Each of the winning institutions will match funds from the competition and is developing partnerships with local educational, cultural, civic, and business organizations to expand the resources available to build a network of learning opportunities for young people. Rochester Public Library’s primary partners in this project are Nazareth College (providing academic grounding and youth film festival expertise), ArtPeace (supplying area media artists and filmmaker consultants), and the Friends & Foundation of Rochester Public Library (handling finances and reporting).
These new grantees join 12 additional communities also planning new learning centers in libraries and museums as a part of the Learning Labs in Libraries and Museums project. The initiative was first announced in September 2010 in response to President Obama’s “Educate to Innovate” campaign, an effort to foster cross-sector collaboration to improve America’s students’ participation and performance in science, technology, engineering, and mathematics (STEM).
Since then, MacArthur and IMLS have committed to invest $4 million to support knowledge-sharing activities for museums and libraries nationwide, and work together to create new Learning Labs across the nation. “Digital media are revolutionizing the way young people learn, socialize, and engage in civic life,” says Julia Stasch, vice president of U.S. Programs for the MacArthur Foundation. “These innovative labs are designed to provide today’s youth with the space, relationships, and resources to connect their social worlds and interests with academics, and to better prepare them for success in the 21st century.”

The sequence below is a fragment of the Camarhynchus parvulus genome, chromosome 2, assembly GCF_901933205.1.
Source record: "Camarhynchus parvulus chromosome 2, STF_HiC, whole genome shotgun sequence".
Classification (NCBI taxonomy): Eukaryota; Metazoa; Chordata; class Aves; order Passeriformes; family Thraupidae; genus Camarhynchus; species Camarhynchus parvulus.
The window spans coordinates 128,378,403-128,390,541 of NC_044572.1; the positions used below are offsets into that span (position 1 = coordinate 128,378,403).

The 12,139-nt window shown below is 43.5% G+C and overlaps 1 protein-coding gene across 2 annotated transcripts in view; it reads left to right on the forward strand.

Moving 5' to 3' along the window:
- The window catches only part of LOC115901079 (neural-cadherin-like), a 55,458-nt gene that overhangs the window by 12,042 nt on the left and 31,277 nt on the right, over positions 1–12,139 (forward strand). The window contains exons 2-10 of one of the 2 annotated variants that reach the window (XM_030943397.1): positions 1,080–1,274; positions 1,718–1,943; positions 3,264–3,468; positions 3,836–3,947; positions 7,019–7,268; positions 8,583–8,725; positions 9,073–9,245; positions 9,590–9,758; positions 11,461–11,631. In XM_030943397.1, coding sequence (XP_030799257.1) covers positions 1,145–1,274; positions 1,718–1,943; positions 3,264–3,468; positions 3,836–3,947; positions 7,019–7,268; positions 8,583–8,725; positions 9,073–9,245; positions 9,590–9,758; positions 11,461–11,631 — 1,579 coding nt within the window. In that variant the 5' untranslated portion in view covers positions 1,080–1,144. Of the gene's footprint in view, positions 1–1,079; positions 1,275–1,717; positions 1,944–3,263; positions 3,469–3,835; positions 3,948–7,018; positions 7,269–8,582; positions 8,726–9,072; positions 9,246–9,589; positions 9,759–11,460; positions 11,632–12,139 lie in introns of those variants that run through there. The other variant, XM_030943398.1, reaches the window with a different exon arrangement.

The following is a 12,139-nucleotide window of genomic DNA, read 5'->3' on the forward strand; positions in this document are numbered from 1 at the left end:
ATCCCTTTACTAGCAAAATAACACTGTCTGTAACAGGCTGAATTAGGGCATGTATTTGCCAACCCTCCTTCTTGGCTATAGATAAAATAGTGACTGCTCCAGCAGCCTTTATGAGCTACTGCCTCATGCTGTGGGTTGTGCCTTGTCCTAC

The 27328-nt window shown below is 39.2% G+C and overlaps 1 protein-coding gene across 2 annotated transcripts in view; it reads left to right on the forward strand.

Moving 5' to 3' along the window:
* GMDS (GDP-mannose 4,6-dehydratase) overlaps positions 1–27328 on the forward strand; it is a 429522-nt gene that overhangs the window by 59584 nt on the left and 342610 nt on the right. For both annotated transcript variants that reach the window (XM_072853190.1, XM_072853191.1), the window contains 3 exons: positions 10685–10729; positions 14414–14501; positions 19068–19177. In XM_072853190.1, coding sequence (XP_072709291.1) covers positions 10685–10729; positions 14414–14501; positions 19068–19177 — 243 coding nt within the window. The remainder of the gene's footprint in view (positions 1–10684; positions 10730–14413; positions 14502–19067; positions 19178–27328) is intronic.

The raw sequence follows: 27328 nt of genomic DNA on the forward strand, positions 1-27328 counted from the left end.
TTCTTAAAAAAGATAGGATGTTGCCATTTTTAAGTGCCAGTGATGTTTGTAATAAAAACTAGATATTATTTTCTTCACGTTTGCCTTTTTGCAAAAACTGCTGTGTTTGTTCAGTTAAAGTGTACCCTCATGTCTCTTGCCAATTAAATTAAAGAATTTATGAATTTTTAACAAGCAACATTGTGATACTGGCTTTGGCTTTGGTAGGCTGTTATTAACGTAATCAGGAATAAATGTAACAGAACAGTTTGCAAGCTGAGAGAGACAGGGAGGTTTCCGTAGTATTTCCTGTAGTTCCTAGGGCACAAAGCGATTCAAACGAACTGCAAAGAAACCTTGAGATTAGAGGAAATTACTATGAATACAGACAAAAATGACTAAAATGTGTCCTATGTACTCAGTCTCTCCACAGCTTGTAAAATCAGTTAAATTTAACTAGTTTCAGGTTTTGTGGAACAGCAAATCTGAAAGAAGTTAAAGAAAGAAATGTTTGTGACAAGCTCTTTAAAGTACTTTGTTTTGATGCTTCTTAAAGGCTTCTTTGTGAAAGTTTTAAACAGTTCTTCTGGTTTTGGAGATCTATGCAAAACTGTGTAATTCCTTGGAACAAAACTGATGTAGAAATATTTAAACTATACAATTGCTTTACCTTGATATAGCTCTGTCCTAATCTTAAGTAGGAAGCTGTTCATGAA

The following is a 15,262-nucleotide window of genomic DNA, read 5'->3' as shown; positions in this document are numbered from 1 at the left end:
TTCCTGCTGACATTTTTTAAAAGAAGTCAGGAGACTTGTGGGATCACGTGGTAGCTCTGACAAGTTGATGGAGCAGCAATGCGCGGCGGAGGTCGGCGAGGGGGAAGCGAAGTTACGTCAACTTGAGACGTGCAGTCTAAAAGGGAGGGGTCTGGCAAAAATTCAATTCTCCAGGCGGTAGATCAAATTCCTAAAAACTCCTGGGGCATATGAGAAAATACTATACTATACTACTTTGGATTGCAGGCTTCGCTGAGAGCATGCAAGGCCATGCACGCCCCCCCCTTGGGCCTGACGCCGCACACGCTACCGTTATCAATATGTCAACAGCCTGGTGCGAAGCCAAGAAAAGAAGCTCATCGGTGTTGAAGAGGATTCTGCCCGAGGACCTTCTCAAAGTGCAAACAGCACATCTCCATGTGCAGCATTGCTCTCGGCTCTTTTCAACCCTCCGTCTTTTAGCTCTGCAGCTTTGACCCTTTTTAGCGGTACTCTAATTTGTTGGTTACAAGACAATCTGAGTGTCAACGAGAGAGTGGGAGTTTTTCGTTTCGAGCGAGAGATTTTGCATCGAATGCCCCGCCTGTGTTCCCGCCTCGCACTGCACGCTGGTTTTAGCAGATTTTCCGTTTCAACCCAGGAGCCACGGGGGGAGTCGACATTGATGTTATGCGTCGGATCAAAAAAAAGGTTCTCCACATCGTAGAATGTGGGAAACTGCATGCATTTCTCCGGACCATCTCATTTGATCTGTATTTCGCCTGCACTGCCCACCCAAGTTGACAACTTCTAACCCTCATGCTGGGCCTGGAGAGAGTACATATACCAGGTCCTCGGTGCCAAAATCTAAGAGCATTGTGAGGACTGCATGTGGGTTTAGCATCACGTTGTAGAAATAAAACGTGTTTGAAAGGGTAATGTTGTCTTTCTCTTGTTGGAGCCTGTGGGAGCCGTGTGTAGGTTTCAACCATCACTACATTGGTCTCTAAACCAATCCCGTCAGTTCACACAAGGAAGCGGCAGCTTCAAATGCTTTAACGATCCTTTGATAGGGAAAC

“Because of the expertise and content we have to offer, museums and libraries are uniquely positioned to offer young people meaningful learning experiences that link to science, art, and technology,” says Susan Hildreth, director of the Institute of Museum and Library Services. “With caring mentors and skilled professionals on staff to guide teens in their exploration, Learning Labs help youth express themselves and hone their skills in a safe environment.”
Urban Libraries Council (ULC) and the Association of Science-Technology Centers (ASTC) will continue to manage and guide the Learning Lab grantee community to ensure that each new space embodies best practice principles, based on research and evidence in the field of youth digital learning, to help young people gain 21st-century skills and an effective STEM education.
The 12 recipients of this round of grants were selected out of a pool of 105 applicants from 33 states and one territory. Applications were evaluated by professionals with relevant expertise in digital media and learning, as well as museum and library management. Winners will participate—in-person and online—in a community of practice that will provide technical assistance, networking, and cross-project learning.